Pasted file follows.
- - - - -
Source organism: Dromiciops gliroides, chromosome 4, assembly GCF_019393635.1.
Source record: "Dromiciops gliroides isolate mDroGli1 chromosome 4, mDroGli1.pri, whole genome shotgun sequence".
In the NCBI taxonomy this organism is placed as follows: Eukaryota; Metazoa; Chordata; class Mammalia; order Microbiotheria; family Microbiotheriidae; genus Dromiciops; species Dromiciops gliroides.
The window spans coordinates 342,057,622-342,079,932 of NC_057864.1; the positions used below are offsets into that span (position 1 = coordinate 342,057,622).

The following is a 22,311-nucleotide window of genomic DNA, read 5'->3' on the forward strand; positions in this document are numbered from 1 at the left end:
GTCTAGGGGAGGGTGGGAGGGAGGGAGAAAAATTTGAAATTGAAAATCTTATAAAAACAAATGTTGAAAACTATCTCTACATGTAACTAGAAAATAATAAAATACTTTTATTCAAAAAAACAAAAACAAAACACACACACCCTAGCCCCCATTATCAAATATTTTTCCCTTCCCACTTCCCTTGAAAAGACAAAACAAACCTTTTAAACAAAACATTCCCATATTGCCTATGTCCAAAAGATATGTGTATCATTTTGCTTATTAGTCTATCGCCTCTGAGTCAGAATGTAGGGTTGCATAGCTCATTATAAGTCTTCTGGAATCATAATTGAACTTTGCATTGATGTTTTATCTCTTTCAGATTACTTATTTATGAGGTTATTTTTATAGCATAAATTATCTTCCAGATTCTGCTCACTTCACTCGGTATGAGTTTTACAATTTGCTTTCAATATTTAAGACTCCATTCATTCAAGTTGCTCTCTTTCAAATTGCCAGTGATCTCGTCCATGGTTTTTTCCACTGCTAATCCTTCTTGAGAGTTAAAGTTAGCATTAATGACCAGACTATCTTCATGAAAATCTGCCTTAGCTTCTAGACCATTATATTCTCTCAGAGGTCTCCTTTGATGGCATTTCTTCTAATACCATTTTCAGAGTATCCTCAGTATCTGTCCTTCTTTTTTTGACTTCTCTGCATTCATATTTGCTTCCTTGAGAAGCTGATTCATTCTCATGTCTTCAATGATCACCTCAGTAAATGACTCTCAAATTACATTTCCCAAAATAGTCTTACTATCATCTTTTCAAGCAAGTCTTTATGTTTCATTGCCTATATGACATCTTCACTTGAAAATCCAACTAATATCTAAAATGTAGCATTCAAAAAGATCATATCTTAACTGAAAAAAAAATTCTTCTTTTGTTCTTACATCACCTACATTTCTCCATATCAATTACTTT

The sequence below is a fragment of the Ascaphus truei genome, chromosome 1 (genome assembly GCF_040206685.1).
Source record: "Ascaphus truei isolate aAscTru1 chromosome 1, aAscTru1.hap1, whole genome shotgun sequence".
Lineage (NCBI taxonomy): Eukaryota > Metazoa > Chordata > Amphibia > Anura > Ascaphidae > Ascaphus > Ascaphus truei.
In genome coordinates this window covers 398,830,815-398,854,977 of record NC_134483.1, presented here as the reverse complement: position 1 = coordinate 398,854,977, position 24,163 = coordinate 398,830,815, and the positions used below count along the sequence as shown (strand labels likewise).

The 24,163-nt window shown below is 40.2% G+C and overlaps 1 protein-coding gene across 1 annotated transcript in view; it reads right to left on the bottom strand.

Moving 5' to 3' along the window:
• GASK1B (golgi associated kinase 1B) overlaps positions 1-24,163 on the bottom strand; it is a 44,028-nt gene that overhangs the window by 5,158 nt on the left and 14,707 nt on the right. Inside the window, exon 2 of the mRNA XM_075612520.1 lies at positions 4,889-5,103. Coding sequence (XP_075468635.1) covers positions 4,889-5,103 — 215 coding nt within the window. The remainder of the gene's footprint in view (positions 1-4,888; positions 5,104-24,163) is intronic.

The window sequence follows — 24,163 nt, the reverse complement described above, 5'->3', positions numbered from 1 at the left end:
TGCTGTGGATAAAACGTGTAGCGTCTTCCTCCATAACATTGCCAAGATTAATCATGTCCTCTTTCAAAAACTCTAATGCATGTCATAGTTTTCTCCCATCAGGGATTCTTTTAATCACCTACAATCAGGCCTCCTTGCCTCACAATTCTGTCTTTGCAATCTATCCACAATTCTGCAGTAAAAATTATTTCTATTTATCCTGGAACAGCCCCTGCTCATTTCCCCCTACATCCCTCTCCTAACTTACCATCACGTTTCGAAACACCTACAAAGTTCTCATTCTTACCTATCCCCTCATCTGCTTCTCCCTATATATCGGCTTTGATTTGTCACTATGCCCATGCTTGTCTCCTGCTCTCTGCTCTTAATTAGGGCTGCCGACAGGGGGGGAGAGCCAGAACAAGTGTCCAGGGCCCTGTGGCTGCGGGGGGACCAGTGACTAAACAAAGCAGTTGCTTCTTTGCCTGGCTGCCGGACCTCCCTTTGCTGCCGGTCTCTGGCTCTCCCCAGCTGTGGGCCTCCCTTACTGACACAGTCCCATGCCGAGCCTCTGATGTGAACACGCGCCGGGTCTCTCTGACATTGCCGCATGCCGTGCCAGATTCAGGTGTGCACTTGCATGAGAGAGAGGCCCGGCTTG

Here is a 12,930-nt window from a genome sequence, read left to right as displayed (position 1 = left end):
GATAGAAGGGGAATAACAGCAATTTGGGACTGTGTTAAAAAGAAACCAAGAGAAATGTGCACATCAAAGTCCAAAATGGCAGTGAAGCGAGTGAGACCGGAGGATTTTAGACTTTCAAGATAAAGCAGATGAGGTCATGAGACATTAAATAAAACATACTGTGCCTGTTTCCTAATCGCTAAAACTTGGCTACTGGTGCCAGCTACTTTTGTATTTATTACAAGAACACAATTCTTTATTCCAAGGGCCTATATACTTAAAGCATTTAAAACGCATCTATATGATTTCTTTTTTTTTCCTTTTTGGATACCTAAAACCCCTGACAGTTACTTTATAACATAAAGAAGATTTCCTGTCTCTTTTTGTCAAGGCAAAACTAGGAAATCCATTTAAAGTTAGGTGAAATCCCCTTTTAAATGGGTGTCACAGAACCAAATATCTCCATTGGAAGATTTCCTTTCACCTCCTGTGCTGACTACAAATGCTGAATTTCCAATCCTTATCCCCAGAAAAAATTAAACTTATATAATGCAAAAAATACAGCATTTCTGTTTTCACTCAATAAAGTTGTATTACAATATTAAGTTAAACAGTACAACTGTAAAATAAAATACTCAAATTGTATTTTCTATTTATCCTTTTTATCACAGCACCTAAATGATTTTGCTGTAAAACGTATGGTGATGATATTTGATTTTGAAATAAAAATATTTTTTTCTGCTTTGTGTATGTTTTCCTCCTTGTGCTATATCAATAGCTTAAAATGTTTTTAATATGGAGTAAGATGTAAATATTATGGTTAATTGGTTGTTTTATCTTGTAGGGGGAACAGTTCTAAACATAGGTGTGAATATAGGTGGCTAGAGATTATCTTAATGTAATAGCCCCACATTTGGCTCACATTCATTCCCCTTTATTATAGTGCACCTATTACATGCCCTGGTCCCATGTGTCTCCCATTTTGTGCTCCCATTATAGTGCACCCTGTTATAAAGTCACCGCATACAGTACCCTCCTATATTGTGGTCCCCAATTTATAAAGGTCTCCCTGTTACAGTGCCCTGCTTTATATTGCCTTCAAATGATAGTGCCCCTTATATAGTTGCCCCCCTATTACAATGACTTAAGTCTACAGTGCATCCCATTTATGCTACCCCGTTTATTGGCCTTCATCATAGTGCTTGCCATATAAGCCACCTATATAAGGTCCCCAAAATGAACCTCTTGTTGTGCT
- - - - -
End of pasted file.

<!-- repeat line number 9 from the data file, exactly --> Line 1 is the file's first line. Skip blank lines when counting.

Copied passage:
Lineage (NCBI taxonomy): Eukaryota > Metazoa > Chordata > Amphibia > Anura > Ascaphidae > Ascaphus > Ascaphus truei.